abstract = "Aplastic anemia (AA) is a rare disease characterized by pancytopenia and bone marrow failure. The incidence of AA tends to be higher in Asia than in the West, but real-world data about AA in Asia remain limited. We aimed to describe the basic data, treatment, and outcome of AA patients from our institute and evaluate the incidence of AA in Taiwan with a nationwide population-based cohort from National Health Insurance Research Database (NHIRD). We identified patients older than 2 years with AA in the Registry of Catastrophic Illness of NHIRD between 2001 and 2010 and excluded patients with any diagnosis suggestive of congenital or secondary bone marrow failure. With a total of 1270 patients, the overall incidence was 5.67 per million people per year, and there was a biphasic age distribution of incidence rate, highest in ≥ 70 years (19.83 per million people per year) and another peak at age 2–9 years (5.26 per million people per year). Overall, the 5-year survival was 60.0{\%}. Hematopoietic stem cell transplantation (HSCT) and anti-thymocyte globulin-based immunosuppressive therapy (IST) were the major first-line treatments in patients younger than 40 years and were linked with good survival. In contrast, the majority of patients older than 60 years were treated with androgen, and the survival was poor. In multivariate analysis, “severe AA,” “very severe AA,” and “treatment other than HSCT, IST, or androgen” were independent risk factors for inferior survival. In conclusion, the incidence of AA in Taiwan is consistent with nearby Asian countries and is higher than in the West. Advanced age is associated with higher incidence and poorer outcome.",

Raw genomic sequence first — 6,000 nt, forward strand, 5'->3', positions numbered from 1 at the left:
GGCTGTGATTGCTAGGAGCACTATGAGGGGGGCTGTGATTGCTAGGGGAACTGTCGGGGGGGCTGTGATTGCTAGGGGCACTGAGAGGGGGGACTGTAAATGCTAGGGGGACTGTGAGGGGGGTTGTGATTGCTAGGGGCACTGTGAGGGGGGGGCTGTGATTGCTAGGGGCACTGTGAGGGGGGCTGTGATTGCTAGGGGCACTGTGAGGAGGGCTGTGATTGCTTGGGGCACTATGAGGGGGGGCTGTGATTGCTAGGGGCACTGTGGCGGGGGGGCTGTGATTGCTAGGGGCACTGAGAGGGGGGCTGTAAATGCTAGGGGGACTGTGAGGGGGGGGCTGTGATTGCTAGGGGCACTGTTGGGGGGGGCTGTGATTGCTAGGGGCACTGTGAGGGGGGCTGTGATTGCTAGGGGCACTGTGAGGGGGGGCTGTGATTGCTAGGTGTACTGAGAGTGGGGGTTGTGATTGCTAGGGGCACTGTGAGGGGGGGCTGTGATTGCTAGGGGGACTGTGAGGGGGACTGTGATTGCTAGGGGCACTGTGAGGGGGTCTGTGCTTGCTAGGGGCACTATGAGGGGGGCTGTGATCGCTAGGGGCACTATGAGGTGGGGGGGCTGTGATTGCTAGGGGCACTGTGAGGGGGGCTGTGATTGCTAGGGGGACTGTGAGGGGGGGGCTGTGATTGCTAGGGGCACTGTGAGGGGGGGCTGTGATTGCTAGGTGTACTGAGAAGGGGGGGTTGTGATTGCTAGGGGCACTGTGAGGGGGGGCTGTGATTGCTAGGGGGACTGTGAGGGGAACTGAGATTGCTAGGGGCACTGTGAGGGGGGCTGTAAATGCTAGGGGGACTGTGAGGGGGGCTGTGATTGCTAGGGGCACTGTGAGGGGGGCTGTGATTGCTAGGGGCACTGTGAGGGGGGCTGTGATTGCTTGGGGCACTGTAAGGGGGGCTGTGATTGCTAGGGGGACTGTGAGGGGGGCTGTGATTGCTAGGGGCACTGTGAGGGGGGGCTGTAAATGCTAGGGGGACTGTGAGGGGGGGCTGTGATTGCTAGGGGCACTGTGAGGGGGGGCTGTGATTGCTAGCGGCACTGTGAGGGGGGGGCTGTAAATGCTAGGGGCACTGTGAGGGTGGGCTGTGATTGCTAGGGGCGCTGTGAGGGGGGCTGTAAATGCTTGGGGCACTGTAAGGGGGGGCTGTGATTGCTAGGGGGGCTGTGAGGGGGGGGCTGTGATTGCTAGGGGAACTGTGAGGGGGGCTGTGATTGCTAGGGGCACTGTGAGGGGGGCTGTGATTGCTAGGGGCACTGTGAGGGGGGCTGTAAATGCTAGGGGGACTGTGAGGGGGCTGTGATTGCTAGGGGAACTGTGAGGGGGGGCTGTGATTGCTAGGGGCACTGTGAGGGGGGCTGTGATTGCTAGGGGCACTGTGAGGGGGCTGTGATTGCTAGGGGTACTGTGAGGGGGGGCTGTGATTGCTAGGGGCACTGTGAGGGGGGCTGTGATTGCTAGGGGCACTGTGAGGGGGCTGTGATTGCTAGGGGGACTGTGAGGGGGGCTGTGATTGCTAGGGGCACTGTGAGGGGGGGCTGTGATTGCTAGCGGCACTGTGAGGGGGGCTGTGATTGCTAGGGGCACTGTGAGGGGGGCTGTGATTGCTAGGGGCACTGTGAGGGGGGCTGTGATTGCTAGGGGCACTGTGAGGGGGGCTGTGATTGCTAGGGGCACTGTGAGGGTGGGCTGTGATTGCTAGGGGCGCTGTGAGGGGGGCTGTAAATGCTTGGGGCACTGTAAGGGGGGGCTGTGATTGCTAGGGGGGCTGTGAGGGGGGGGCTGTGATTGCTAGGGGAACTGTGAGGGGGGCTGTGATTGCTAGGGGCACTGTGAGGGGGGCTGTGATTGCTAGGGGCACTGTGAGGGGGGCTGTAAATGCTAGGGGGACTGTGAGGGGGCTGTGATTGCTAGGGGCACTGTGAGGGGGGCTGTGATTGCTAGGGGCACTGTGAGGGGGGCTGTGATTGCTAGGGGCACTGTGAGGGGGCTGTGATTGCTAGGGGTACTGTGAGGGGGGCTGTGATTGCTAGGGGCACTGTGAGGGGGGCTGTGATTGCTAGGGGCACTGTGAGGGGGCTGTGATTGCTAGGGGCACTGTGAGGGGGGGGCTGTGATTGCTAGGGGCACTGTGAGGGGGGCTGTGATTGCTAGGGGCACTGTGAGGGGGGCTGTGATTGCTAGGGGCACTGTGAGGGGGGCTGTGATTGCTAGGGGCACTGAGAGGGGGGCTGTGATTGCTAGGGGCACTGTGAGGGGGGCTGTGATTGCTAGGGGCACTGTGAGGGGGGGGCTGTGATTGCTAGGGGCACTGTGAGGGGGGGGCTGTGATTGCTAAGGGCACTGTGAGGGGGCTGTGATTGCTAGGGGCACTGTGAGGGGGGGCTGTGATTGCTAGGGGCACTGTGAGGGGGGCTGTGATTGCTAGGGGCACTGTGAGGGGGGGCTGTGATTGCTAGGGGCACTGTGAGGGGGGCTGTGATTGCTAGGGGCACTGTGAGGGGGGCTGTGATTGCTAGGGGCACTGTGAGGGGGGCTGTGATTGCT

author = "Sin-Syue Li and Ya-Ting Hsu and Chen Chang and Lee, {Shang Chi} and Yen, {Chi Chieh} and Chao-Neng Cheng and Chien-Hsu Chen and Sheng-Hsiang Lin and Kung-Chao Chang and Tsai-Yun Chen",